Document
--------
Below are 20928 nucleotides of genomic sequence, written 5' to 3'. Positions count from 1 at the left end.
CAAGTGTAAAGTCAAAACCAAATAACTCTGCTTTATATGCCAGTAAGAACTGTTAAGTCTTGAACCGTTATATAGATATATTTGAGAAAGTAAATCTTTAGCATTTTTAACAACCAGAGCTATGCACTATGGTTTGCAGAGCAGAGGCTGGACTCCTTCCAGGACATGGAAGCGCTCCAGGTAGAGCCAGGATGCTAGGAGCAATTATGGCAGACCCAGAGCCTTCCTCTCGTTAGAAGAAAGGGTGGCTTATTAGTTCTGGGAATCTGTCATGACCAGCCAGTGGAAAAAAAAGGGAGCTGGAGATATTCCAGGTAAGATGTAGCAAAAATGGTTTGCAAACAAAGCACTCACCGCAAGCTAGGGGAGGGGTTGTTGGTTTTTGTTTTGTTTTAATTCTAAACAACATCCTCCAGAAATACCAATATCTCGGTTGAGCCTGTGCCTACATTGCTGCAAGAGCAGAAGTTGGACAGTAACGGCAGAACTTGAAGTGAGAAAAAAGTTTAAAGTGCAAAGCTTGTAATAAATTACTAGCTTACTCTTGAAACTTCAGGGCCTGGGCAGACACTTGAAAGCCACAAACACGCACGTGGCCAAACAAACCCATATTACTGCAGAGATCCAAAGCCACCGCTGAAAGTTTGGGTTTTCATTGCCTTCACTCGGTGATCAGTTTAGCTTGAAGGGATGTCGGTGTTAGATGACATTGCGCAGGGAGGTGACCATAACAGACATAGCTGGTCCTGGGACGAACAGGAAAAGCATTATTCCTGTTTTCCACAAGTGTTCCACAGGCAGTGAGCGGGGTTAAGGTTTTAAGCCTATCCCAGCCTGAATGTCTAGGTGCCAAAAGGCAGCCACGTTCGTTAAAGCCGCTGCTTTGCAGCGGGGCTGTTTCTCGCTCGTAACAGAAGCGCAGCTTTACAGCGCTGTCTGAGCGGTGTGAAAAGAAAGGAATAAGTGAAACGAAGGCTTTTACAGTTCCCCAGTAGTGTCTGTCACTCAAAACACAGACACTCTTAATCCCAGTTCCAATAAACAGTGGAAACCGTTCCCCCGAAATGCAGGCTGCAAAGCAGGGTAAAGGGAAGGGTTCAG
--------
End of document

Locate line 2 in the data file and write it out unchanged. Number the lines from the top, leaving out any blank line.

CAAGTGTAAAGTCAAAACCAAATAACTCTGCTTTATATGCCAGTAAGAACTGTTAAGTCTTGAACCGTTATATAGATATATTTGAGAAAGTAAATCTTTAGCATTTTTAACAACCAGAGCTATGCACTATGGTTTGCAGAGCAGAGGCTGGACTCCTTCCAGGACATGGAAGCGCTCCAGGTAGAGCCAGGATGCTAGGAGCAATTATGGCAGACCCAGAGCCTTCCTCTCGTTAGAAGAAAGGGTGGCTTATTAGTTCTGGGAATCTGTCATGACCAGCCAGTGGAAAAAAAAGGGAGCTGGAGATATTCCAGGTAAGATGTAGCAAAAATGGTTTGCAAACAAAGCACTCACCGCAAGCTAGGGGAGGGGTTGTTGGTTTTTGTTTTGTTTTAATTCTAAACAACATCCTCCAGAAATACCAATATCTCGGTTGAGCCTGTGCCTACATTGCTGCAAGAGCAGAAGTTGGACAGTAACGGCAGAACTTGAAGTGAGAAAAAAGTTTAAAGTGCAAAGCTTGTAATAAATTACTAGCTTACTCTTGAAACTTCAGGGCCTGGGCAGACACTTGAAAGCCACAAACACGCACGTGGCCAAACAAACCCATATTACTGCAGAGATCCAAAGCCACCGCTGAAAGTTTGGGTTTTCATTGCCTTCACTCGGTGATCAGTTTAGCTTGAAGGGATGTCGGTGTTAGATGACATTGCGCAGGGAGGTGACCATAACAGACATAGCTGGTCCTGGGACGAACAGGAAAAGCATTATTCCTGTTTTCCACAAGTGTTCCACAGGCAGTGAGCGGGGTTAAGGTTTTAAGCCTATCCCAGCCTGAATGTCTAGGTGCCAAAAGGCAGCCACGTTCGTTAAAGCCGCTGCTTTGCAGCGGGGCTGTTTCTCGCTCGTAACAGAAGCGCAGCTTTACAGCGCTGTCTGAGCGGTGTGAAAAGAAAGGAATAAGTGAAACGAAGGCTTTTACAGTTCCCCAGTAGTGTCTGTCACTCAAAACACAGACACTCTTAATCCCAGTTCCAATAAACAGTGGAAACCGTTCCCCCGAAATGCAGGCTGCAAAGCAGGGTAAAGGGAAGGGTTCAG